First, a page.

But suppose these kinds of legislated disadvantages were done away with, so that we had truly free labor markets and quality schooling even for the poor. Would that mean equal employment opportunity for all?
Full freedom of exchange in labor markets would allow employers to discriminate on the basis of race, gender, or any prejudice or whim that strikes them. Wouldn’t such freedom result in unequal pay and fewer job opportunities for women and minorities? Don’t we need government to restrict the liberty of racists and sexists in order to curb discrimination in hiring?
The question seems to put people who love both liberty and equal employment opportunity in a bind. If we insist on liberty of association for bigots — for their freedom, say, to hire only white males if they choose — we seem to condone racism and sexism and to tolerate an economic system in which blacks and women persistently earn lower wages.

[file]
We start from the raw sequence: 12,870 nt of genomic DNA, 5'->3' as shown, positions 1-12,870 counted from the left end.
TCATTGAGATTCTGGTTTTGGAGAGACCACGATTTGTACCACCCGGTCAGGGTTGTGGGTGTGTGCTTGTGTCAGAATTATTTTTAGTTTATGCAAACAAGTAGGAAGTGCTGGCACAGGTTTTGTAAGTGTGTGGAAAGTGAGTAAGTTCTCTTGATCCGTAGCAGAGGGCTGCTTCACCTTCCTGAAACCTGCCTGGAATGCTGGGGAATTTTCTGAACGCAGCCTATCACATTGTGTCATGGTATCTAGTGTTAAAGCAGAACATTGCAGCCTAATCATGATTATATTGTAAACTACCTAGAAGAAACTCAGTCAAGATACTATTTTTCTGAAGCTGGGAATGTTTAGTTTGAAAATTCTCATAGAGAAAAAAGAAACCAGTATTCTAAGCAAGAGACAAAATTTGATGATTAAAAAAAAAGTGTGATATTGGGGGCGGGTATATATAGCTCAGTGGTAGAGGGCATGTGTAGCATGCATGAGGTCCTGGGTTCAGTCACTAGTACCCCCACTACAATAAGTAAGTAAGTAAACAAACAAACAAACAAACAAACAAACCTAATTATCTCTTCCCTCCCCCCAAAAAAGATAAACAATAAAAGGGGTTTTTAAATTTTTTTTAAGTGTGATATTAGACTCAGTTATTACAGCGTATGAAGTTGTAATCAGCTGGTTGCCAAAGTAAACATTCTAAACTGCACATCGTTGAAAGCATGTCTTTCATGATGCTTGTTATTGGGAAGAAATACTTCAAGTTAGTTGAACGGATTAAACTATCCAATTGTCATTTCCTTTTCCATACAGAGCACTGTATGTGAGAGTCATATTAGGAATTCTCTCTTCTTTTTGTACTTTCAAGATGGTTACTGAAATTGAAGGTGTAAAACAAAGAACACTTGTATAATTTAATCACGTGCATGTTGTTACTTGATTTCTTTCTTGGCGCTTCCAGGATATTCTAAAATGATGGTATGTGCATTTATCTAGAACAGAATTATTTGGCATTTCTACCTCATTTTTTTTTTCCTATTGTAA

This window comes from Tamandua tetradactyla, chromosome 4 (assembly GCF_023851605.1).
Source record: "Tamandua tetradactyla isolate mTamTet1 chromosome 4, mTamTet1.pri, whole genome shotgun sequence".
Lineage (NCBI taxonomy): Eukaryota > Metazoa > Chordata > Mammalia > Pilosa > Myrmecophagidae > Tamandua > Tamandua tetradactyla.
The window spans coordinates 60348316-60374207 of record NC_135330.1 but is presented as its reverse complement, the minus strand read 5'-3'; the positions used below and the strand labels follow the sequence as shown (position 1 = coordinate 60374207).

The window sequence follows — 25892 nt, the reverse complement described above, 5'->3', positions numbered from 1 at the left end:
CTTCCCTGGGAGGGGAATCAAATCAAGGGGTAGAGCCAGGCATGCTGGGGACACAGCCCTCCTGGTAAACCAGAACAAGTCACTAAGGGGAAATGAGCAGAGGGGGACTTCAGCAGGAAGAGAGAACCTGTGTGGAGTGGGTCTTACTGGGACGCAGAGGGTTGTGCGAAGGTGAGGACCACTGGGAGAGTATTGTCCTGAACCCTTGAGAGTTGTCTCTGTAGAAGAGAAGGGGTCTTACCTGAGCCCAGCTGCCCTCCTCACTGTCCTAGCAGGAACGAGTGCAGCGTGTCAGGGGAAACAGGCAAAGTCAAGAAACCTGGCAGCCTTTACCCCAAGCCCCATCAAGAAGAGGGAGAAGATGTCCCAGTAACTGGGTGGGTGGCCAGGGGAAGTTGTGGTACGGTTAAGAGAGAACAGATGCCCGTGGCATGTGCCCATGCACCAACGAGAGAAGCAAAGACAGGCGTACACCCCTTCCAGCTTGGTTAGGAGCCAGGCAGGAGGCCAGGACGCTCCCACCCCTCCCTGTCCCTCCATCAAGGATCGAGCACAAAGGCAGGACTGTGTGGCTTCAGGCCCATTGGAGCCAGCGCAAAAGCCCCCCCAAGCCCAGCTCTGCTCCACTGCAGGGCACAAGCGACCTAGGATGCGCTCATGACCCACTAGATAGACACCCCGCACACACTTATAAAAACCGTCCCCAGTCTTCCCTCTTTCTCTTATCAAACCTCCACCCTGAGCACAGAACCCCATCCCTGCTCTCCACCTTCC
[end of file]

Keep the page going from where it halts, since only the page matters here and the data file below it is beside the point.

But is that so? Is government restriction of employers’ (even ill-used) freedom of association the only way to protect the wage levels and opportunities of historically disadvantaged groups?
No, it’s not. Market forces, if a market is free, strongly regulate wages and salaries, effectively forcing employers to pay equally skilled and experienced blacks and women what they pay white males, or very nearly so.”]
To keep reading, head over to the Freeman and be sure to read the rest of professor Baetjer’s piece.